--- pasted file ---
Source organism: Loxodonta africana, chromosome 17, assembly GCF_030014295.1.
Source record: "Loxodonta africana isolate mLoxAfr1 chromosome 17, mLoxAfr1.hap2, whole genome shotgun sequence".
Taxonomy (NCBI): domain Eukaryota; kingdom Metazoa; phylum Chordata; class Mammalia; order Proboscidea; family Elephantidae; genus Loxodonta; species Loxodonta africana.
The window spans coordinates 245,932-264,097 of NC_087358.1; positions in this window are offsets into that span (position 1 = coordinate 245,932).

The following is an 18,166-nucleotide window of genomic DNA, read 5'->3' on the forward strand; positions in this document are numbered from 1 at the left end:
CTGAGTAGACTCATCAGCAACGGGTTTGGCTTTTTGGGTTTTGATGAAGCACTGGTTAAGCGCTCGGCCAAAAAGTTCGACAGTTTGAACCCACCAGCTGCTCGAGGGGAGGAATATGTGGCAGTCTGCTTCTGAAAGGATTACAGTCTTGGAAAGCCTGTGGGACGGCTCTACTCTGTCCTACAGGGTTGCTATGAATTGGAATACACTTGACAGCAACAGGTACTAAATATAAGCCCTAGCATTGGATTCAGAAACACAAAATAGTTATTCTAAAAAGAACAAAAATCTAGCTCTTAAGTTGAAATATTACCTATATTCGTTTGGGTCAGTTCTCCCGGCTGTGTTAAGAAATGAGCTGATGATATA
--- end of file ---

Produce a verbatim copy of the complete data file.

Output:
Source organism: Loxodonta africana, chromosome 17, assembly GCF_030014295.1.
Source record: "Loxodonta africana isolate mLoxAfr1 chromosome 17, mLoxAfr1.hap2, whole genome shotgun sequence".
Taxonomy (NCBI): domain Eukaryota; kingdom Metazoa; phylum Chordata; class Mammalia; order Proboscidea; family Elephantidae; genus Loxodonta; species Loxodonta africana.
The window spans coordinates 245,932-264,097 of NC_087358.1; positions in this window are offsets into that span (position 1 = coordinate 245,932).

The following is an 18,166-nucleotide window of genomic DNA, read 5'->3' on the forward strand; positions in this document are numbered from 1 at the left end:
CTGAGTAGACTCATCAGCAACGGGTTTGGCTTTTTGGGTTTTGATGAAGCACTGGTTAAGCGCTCGGCCAAAAAGTTCGACAGTTTGAACCCACCAGCTGCTCGAGGGGAGGAATATGTGGCAGTCTGCTTCTGAAAGGATTACAGTCTTGGAAAGCCTGTGGGACGGCTCTACTCTGTCCTACAGGGTTGCTATGAATTGGAATACACTTGACAGCAACAGGTACTAAATATAAGCCCTAGCATTGGATTCAGAAACACAAAATAGTTATTCTAAAAAGAACAAAAATCTAGCTCTTAAGTTGAAATATTACCTATATTCGTTTGGGTCAGTTCTCCCGGCTGTGTTAAGAAATGAGCTGATGATATA